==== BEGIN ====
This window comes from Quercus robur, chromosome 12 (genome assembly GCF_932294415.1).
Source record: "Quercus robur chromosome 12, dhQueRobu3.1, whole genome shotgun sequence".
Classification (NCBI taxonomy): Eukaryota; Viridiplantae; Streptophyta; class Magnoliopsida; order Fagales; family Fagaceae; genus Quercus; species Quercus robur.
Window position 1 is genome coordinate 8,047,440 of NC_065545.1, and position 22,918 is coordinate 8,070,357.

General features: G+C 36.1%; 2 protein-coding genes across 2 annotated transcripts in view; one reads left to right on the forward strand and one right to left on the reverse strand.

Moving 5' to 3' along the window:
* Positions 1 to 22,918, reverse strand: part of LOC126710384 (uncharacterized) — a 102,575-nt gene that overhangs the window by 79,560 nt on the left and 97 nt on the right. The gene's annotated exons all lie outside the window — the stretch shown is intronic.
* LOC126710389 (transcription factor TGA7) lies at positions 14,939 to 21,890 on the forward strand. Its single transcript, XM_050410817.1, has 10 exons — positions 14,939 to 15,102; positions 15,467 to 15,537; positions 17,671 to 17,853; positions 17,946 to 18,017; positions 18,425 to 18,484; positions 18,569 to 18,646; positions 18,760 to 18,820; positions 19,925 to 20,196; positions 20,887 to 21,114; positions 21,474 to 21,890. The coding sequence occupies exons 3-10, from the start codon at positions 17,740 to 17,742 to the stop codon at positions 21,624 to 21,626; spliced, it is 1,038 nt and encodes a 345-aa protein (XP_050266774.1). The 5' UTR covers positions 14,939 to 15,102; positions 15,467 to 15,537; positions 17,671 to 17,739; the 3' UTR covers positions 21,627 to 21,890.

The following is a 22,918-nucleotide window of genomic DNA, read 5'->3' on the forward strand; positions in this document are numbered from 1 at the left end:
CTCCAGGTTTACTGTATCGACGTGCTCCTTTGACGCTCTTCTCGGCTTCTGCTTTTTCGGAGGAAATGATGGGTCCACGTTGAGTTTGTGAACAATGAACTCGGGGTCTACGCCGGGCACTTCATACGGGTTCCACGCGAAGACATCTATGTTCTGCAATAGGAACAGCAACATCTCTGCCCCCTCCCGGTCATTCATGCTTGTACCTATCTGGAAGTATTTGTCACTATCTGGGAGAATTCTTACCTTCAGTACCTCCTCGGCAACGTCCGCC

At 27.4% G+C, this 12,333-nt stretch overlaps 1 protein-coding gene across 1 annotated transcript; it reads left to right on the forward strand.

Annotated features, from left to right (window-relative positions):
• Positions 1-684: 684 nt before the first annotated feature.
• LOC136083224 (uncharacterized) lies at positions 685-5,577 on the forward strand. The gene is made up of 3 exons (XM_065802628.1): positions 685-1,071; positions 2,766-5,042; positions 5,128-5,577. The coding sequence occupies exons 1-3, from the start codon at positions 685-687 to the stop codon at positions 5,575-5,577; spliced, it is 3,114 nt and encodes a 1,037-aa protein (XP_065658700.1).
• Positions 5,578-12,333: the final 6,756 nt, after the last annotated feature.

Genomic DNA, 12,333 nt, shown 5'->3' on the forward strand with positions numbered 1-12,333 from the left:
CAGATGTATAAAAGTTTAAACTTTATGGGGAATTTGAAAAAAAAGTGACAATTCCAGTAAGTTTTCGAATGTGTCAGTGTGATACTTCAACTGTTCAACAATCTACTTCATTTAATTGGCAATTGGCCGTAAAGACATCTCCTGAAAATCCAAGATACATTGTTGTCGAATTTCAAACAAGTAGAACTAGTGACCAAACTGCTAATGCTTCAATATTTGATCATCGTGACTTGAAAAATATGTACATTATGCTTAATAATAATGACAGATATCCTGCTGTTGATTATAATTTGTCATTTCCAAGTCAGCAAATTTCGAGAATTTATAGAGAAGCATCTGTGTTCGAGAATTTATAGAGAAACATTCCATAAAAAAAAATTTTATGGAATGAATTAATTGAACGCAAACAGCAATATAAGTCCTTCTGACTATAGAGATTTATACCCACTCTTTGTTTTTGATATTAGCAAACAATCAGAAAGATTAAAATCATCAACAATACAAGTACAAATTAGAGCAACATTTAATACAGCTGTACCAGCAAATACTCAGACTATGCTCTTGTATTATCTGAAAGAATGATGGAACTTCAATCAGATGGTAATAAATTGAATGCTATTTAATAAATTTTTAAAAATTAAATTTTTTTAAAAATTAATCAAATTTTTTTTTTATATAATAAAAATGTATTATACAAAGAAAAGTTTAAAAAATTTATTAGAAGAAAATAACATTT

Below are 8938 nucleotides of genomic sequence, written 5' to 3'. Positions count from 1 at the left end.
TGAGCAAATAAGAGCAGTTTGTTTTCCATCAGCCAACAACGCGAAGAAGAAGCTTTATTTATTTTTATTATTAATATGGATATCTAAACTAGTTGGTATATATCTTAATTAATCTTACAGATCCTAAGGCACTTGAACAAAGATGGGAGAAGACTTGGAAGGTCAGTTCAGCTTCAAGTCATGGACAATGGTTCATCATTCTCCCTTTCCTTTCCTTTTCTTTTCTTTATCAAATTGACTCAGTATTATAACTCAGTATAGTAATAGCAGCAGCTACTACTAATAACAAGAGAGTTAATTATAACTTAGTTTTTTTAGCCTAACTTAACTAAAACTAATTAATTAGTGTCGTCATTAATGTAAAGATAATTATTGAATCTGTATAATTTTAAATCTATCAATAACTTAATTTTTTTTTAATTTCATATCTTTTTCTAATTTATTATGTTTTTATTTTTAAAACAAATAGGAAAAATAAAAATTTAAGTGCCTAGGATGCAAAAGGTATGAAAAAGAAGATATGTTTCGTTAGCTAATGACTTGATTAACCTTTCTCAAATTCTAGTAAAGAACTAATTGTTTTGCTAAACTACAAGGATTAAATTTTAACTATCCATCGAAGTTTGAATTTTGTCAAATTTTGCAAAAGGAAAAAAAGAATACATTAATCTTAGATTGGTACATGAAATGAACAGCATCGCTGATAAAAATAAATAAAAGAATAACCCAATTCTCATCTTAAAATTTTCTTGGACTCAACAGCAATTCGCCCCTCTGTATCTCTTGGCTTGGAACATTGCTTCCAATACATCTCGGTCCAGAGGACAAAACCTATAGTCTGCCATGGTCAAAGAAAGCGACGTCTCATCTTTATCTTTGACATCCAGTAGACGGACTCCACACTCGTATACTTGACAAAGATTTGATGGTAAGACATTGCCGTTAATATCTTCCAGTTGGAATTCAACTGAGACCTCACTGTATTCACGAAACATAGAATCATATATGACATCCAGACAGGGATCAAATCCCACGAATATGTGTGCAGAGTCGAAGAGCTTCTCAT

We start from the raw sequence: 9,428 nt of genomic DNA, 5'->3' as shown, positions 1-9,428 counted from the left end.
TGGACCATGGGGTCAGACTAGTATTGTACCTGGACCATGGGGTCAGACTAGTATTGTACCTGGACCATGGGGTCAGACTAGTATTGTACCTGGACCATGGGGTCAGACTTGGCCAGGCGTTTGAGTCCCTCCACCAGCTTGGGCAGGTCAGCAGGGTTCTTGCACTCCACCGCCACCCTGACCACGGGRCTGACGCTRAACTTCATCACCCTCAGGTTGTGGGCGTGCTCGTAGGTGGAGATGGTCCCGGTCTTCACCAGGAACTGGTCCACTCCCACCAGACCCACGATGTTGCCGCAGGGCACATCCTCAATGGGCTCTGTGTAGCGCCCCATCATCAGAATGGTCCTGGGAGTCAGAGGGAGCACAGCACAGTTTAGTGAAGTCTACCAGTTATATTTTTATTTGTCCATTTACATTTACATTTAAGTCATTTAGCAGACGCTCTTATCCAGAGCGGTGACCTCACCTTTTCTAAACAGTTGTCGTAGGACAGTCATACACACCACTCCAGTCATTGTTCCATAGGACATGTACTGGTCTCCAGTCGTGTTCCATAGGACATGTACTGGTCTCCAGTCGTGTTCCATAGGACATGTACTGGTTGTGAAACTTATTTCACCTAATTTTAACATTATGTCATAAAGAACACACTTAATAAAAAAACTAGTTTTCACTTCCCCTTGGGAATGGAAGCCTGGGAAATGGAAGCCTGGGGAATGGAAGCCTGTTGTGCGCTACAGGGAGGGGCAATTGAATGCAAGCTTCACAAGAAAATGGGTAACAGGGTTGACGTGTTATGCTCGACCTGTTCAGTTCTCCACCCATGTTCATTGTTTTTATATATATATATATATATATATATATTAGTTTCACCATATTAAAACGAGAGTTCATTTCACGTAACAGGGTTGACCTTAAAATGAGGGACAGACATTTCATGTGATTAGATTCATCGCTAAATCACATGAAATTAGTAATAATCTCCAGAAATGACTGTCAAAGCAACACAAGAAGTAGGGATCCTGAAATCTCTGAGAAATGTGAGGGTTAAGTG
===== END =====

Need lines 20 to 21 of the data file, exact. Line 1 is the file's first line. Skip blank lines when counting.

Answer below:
We start from the raw sequence: 9,428 nt of genomic DNA, 5'->3' as shown, positions 1-9,428 counted from the left end.
TGGACCATGGGGTCAGACTAGTATTGTACCTGGACCATGGGGTCAGACTAGTATTGTACCTGGACCATGGGGTCAGACTAGTATTGTACCTGGACCATGGGGTCAGACTTGGCCAGGCGTTTGAGTCCCTCCACCAGCTTGGGCAGGTCAGCAGGGTTCTTGCACTCCACCGCCACCCTGACCACGGGRCTGACGCTRAACTTCATCACCCTCAGGTTGTGGGCGTGCTCGTAGGTGGAGATGGTCCCGGTCTTCACCAGGAACTGGTCCACTCCCACCAGACCCACGATGTTGCCGCAGGGCACATCCTCAATGGGCTCTGTGTAGCGCCCCATCATCAGAATGGTCCTGGGAGTCAGAGGGAGCACAGCACAGTTTAGTGAAGTCTACCAGTTATATTTTTATTTGTCCATTTACATTTACATTTAAGTCATTTAGCAGACGCTCTTATCCAGAGCGGTGACCTCACCTTTTCTAAACAGTTGTCGTAGGACAGTCATACACACCACTCCAGTCATTGTTCCATAGGACATGTACTGGTCTCCAGTCGTGTTCCATAGGACATGTACTGGTCTCCAGTCGTGTTCCATAGGACATGTACTGGTTGTGAAACTTATTTCACCTAATTTTAACATTATGTCATAAAGAACACACTTAATAAAAAAACTAGTTTTCACTTCCCCTTGGGAATGGAAGCCTGGGAAATGGAAGCCTGGGGAATGGAAGCCTGTTGTGCGCTACAGGGAGGGGCAATTGAATGCAAGCTTCACAAGAAAATGGGTAACAGGGTTGACGTGTTATGCTCGACCTGTTCAGTTCTCCACCCATGTTCATTGTTTTTATATATATATATATATATATATATATTAGTTTCACCATATTAAAACGAGAGTTCATTTCACGTAACAGGGTTGACCTTAAAATGAGGGACAGACATTTCATGTGATTAGATTCATCGCTAAATCACATGAAATTAGTAATAATCTCCAGAAATGACTGTCAAAGCAACACAAGAAGTAGGGATCCTGAAATCTCTGAGAAATGTGAGGGTTAAGTG